Time to time, educators use group projects in classrooms to prepare students for future working environments. Students work together to complete complex, multi-faceted assignments in which each is responsible for a piece of the whole. Students then evaluate the effort each group member put into the assignment and individual grades are given. While this method allows the group to police itself, it does not provide an accurate accounting of each member's true knowledge of the subject. How can teachers assess individual learning patterns while still promoting group effort? There is a resource teachers can use to gage the effectiveness of group activities. Teachers can make a test to check each student's understanding of the material.
Team learning has been the subject of heated debates at home and school. Some feel the group is a wonderful learning tool while others feel there is no proof students learn when working as teams. Both sides of the argument are presented well.
Why Student Work Groups Work:
- Students who work in groups learn social skills;
- They are introduced to cultural diversity;
- Students learn cooperation and compromise as they implement several ideas into a single project;
- The group motivates from within because without every assignment, their project will get a bad grade;
- Cooperative effort makes tasks easier and faster to complete.
Why student work groups might not work:
- Individual achievements are ignored;
- The grades do not reflect individual assignments;
- Students dislike sharing a grade;
- Interdependent assignments are hard for students to understand;
- The stronger students carry the weaker;
- The weaker students bring down the stronger students.
The main concerns of those against group projects, pertain to grade distribution. Students, parents and teachers want to be able to track the progress of each student so children who are behind can get caught up. Assessing each child throughout a project would fulfill the need to evaluate student's knowledge of the subject. Or, is utilizing test maker software to assess their student's progress a detriment?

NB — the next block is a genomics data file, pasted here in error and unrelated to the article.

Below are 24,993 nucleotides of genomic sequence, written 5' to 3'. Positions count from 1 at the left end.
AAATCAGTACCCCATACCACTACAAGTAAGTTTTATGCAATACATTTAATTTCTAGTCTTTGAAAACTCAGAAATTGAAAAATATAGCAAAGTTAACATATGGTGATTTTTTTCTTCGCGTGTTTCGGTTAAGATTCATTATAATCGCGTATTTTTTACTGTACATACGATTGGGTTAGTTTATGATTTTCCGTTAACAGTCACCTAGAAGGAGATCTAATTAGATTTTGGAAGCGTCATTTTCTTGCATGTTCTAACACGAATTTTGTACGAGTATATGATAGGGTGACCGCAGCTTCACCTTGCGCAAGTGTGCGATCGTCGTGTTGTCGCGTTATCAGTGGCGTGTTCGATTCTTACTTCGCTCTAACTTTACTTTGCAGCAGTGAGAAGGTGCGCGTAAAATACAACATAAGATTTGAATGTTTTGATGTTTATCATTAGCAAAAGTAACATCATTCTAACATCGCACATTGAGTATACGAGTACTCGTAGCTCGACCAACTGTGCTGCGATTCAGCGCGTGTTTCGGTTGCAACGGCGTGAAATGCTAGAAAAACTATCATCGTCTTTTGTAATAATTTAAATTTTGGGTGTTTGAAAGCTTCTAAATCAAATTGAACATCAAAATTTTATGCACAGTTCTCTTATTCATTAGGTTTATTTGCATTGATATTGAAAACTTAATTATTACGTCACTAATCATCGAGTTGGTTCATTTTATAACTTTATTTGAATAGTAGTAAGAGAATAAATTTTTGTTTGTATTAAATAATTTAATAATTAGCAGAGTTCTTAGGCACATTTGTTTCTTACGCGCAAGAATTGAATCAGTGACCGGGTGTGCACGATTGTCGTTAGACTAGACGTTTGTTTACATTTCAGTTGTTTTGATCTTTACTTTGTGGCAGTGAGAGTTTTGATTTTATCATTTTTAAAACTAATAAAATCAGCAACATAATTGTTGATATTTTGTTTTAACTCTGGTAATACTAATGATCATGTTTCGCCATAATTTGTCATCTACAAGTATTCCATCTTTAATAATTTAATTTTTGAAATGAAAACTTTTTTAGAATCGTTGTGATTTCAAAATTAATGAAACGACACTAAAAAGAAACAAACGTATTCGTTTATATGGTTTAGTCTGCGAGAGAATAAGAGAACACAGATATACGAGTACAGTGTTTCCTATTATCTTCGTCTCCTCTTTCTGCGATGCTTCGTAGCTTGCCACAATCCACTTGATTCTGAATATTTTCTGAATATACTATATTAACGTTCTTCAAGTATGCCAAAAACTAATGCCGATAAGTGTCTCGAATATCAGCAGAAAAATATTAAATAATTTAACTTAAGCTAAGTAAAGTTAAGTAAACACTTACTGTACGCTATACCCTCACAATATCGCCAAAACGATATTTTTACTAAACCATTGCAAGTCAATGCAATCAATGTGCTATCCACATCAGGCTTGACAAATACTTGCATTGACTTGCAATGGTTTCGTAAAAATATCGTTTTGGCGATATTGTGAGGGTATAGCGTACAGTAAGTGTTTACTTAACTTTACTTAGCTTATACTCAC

A short quiz or test maker would facilitate such a need by:
- Allowing the teacher to make a test customized for specific parts of a project;
- Contribute to a database of questions and answers used by teachers around the world;
- Simply generate the quiz needed by entering the subject, grade level and number of questions needed;
- Return valuable feedback to parents and administrators of a child's progress;
- Allow time for the student to catch-up with the group;
- Give the work group time to fix errors or complete missing work assignments.
Intermittent testing is a detriment to the group project because:
- Tests warrant unwanted competition in the classroom;
- Brings attention to students who are not doing well;
- Drops the self-esteem of children who struggle more than others;
- Discourages students from participating in projects;
- Puts too much stress on children.
Teachers must use their own discretion when weighing the pros and cons of a test maker. Grading group projects with the standard method: Each member receiving the same grade, benefits very few. The data collected from testing can be used to pin-point areas children need help in. The scores received on tests during a project can be put on a graph so students can track their own grades, which adds incentive for learning. Teachers can easily make a test, compare student's grades and make a chart displaying trends and other statistics to keep students interested in the project at hand.